Simplified Deployment and Management of Data Center and Network...
Navigating IoT Challenges in an Increasingly Complex World
Outshining Shadow IT
IT Infrastructure and Trends
Three Innovative Approaches for a Cost-Effective IT Infrastructure
Julia Davis, SVP and CIO, Aflac [NYSE: AFL]
An in-depth Overview: Digital Workflows for Industrial Construction...
Thomas Roithmeier, CEO & Co-Founder, INSITE IT GmbH
Thank you for Subscribing to CIO Applications Weekly Brief
My Golden Rules
By Joseph Puglisi, Vice President, Information Technology, Nice-Pak Products
First, when something, anything goes wrong I want to be the first to know. Email me, call me, text me, send a telegram or message on a carrier pigeon. Always make sure I am fully aware of any major issue as soon as possible. There is nothing worse for me than to hear about a systems related issue from someone outside of my department. It puts me on the defensive with no idea how to respond. So, I ask my staff to advise me when they know something has gone awry so I can be prepared to reassure people we are on top it, and perhaps even contribute to the resolution.
There is never a fear of reprisal. They know, even if they inadvertently did something to cause the problem, there will be no screaming, yelling or gnashing of teeth.
My rules are very simple, straightforward and quite reasonable. They are easy to follow and have served me well for many years throughout my career
My focus is always on understanding what happened, fixing it and, importantly, devising a means of ensuring it can never happen again. The only fatal mistake you can make is trying to hide a problem from my sight.
Second, don’t get in the way of the business. Often, we can lose sight of the fact that technology is important to the business, but it should rarely be considered a higher priority than operations. We can easily get caught up in the need to reboot a server or upgrade a piece of software and overlook the impact it will have on the business -- and its ability to generate the revenue that pays all our salaries. So, whatever we are doing, no matter how “critical” we think it may be, we should always be certain it will not somehow adversely affect the operations of the company.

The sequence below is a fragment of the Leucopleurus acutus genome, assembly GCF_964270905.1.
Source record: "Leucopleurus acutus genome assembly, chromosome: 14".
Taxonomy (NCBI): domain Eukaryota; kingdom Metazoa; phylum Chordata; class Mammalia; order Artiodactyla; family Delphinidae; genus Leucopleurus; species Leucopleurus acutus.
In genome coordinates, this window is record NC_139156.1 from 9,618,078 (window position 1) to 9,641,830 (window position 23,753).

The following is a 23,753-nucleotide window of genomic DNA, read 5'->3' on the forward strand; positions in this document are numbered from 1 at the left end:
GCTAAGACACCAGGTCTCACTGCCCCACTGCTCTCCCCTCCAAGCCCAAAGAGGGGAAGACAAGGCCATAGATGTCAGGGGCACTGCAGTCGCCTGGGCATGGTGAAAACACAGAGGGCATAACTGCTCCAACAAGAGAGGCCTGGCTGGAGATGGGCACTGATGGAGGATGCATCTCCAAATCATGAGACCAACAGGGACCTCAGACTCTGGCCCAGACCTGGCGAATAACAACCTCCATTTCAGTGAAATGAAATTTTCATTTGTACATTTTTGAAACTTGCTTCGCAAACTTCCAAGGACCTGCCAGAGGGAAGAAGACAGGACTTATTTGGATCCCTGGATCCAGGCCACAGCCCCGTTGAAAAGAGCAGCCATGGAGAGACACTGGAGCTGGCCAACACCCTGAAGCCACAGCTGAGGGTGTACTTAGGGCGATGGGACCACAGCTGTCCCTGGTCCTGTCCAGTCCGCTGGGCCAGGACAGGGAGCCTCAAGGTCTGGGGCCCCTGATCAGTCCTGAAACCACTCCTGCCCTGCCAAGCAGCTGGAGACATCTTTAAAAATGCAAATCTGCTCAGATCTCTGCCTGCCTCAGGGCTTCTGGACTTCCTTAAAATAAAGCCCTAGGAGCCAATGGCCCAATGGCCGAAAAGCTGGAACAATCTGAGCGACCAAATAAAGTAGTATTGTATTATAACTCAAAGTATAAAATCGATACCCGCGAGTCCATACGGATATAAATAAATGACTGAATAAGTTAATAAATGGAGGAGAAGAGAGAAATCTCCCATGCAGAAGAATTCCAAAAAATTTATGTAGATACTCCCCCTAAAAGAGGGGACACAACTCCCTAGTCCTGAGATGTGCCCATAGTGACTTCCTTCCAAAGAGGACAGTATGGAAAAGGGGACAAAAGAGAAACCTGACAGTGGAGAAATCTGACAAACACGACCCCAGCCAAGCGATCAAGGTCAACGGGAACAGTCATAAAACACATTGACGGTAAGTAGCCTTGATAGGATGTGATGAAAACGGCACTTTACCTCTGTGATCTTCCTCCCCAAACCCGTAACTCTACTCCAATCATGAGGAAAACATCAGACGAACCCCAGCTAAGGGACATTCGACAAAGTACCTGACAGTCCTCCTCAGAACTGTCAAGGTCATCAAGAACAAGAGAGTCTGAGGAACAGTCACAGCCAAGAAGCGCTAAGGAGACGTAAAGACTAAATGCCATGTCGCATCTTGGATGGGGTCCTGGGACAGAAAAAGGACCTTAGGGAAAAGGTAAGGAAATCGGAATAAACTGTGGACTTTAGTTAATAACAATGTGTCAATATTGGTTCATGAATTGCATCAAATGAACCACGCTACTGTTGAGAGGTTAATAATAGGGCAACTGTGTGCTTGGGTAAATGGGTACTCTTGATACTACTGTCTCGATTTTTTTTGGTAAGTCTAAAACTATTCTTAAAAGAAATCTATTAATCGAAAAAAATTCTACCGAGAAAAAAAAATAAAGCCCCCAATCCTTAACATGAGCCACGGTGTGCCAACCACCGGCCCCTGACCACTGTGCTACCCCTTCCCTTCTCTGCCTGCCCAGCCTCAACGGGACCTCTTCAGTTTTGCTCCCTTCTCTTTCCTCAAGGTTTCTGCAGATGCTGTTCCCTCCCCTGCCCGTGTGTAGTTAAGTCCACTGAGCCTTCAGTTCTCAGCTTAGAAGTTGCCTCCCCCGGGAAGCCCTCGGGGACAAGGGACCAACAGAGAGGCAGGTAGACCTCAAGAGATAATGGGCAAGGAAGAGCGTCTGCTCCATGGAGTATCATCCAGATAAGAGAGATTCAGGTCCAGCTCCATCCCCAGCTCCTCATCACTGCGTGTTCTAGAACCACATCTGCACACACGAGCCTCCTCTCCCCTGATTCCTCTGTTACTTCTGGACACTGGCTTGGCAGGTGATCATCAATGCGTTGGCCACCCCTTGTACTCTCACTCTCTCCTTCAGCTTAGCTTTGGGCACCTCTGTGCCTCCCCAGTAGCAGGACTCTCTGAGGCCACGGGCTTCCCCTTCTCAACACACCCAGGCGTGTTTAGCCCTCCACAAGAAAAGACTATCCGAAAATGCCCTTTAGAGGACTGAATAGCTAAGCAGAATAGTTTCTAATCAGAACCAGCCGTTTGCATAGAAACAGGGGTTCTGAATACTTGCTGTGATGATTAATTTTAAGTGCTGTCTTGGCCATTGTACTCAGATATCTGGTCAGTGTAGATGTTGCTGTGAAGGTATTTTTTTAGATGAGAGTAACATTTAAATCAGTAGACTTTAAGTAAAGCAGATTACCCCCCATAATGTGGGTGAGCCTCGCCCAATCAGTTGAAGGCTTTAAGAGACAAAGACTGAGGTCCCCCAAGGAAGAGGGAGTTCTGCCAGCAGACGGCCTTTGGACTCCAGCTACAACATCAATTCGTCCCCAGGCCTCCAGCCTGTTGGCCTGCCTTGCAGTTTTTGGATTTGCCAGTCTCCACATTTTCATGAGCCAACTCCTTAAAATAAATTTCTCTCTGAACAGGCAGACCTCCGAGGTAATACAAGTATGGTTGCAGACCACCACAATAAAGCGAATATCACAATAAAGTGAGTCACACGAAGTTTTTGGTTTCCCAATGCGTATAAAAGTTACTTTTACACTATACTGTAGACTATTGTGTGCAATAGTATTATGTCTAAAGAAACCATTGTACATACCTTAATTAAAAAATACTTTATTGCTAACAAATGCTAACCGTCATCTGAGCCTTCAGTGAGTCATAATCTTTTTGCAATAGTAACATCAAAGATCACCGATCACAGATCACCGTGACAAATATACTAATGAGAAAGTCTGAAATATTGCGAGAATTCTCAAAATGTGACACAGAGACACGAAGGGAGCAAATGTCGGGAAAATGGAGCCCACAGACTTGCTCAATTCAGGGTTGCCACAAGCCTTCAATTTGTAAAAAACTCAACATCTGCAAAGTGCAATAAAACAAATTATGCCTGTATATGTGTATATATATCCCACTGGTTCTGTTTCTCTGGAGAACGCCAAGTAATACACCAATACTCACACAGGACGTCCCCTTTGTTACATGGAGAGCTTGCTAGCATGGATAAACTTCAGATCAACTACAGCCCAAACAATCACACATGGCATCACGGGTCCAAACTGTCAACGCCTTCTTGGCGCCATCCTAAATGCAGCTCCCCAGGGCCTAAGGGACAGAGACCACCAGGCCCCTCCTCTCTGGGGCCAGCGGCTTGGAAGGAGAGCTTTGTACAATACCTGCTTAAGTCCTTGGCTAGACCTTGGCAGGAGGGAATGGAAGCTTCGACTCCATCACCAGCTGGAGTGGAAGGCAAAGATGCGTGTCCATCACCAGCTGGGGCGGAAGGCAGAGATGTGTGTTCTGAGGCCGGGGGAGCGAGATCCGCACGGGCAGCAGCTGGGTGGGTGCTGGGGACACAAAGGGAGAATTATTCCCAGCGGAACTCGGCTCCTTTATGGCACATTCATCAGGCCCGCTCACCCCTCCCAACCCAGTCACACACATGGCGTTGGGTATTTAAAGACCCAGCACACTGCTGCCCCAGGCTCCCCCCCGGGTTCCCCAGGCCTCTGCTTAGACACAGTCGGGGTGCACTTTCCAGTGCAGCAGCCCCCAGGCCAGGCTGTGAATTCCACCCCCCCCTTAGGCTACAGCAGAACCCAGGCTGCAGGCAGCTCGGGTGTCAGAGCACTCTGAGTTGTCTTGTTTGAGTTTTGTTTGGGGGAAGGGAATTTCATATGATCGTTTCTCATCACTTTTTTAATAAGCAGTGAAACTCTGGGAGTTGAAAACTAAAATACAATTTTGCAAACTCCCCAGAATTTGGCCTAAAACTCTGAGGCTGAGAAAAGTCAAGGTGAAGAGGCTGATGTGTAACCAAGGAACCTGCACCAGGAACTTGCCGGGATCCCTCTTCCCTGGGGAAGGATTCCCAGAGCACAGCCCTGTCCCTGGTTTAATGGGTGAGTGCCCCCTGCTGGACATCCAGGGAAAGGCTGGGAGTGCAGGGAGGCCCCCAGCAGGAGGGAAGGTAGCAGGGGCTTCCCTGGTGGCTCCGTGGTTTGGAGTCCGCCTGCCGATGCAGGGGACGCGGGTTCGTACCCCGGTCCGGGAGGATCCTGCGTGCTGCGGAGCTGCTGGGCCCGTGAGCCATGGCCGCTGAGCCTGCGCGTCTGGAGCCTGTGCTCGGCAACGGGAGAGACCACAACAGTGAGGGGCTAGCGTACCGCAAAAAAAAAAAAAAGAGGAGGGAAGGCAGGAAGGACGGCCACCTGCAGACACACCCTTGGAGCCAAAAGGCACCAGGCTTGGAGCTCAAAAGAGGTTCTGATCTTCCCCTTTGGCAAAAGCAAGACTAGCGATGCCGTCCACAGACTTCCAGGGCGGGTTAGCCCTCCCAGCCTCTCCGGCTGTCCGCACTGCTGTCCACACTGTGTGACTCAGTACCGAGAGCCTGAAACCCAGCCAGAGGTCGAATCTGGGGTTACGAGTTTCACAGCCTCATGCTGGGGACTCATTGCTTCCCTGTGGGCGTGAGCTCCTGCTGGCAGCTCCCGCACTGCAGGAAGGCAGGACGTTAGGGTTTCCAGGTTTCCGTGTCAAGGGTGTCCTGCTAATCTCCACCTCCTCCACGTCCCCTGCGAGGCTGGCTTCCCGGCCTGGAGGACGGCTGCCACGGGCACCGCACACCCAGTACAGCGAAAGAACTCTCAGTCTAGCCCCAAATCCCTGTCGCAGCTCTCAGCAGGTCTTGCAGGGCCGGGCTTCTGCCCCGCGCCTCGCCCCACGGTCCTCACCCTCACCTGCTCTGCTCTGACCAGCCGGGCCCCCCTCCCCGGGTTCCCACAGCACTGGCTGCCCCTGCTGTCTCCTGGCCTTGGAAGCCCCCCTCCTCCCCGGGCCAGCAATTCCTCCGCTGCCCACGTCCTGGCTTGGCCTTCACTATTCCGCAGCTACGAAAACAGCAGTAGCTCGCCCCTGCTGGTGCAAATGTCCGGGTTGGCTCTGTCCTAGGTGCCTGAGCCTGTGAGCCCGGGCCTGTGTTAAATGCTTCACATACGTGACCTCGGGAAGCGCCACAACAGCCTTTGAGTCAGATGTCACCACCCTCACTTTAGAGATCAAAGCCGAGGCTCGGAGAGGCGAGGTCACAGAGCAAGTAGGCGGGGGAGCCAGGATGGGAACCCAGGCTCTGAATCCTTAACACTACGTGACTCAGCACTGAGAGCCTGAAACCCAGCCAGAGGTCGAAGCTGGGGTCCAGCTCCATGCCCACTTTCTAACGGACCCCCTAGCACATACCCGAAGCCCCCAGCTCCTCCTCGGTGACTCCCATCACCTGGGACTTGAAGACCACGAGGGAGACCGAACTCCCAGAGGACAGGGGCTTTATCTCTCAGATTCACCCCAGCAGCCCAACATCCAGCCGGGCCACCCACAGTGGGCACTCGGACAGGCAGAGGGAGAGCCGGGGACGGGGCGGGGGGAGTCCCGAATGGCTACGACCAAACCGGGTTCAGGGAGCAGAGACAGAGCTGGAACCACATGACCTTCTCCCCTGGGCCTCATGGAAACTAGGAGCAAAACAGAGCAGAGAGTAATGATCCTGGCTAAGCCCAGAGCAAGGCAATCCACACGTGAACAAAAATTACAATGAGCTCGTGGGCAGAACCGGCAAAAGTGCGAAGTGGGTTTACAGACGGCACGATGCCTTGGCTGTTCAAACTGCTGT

Usually this is just a matter of careful testing, coordination and scheduling. If the need for a disruptive activity is explained and communicated effectively, no one will object or stand in the way.
Finally, I have a third golden rule. Your opinion matters. I fully embrace the concept that the entire department is a team working together towards common goals. No one works for me. Everyone works with me, and with each other. I may be the senior manager and head of the department, but I don’t want to be surrounded by lemmings who will follow me happily as I lead them over a cliff. As the saying goes, the buck stops here, and, yes, I will likely have the final say. But that should never inhibit anyone from expressing their view. Any sound, fact-based argument can and should be put forth respectfully, and I assure you I will listen.
These rules have always been key to my success as a manager. Follow them and you too may be golden.